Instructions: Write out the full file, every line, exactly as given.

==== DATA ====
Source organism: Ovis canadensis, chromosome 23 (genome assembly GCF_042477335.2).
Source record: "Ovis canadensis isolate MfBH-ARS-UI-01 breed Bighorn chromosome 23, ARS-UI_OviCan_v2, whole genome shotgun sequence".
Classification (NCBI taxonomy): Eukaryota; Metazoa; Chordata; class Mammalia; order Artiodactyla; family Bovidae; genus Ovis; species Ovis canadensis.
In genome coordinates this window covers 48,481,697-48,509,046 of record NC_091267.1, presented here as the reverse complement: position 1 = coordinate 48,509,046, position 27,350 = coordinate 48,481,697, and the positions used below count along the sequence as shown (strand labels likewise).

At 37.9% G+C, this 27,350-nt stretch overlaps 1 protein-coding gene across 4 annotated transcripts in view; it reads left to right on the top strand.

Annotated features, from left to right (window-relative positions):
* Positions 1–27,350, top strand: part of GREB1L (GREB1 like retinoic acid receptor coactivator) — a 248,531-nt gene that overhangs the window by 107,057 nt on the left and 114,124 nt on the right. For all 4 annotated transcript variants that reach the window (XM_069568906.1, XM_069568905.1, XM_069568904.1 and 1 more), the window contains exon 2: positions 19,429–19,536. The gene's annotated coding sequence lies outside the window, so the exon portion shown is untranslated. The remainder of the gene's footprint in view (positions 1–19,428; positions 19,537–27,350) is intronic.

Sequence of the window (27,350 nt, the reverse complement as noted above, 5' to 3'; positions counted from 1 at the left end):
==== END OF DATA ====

Source organism: Ovis canadensis, chromosome 23 (genome assembly GCF_042477335.2).
Source record: "Ovis canadensis isolate MfBH-ARS-UI-01 breed Bighorn chromosome 23, ARS-UI_OviCan_v2, whole genome shotgun sequence".
Classification (NCBI taxonomy): Eukaryota; Metazoa; Chordata; class Mammalia; order Artiodactyla; family Bovidae; genus Ovis; species Ovis canadensis.
In genome coordinates this window covers 48,481,697-48,509,046 of record NC_091267.1, presented here as the reverse complement: position 1 = coordinate 48,509,046, position 27,350 = coordinate 48,481,697, and the positions used below count along the sequence as shown (strand labels likewise).

At 37.9% G+C, this 27,350-nt stretch overlaps 1 protein-coding gene across 4 annotated transcripts in view; it reads left to right on the top strand.

Annotated features, from left to right (window-relative positions):
* Positions 1–27,350, top strand: part of GREB1L (GREB1 like retinoic acid receptor coactivator) — a 248,531-nt gene that overhangs the window by 107,057 nt on the left and 114,124 nt on the right. For all 4 annotated transcript variants that reach the window (XM_069568906.1, XM_069568905.1, XM_069568904.1 and 1 more), the window contains exon 2: positions 19,429–19,536. The gene's annotated coding sequence lies outside the window, so the exon portion shown is untranslated. The remainder of the gene's footprint in view (positions 1–19,428; positions 19,537–27,350) is intronic.

Sequence of the window (27,350 nt, the reverse complement as noted above, 5' to 3'; positions counted from 1 at the left end):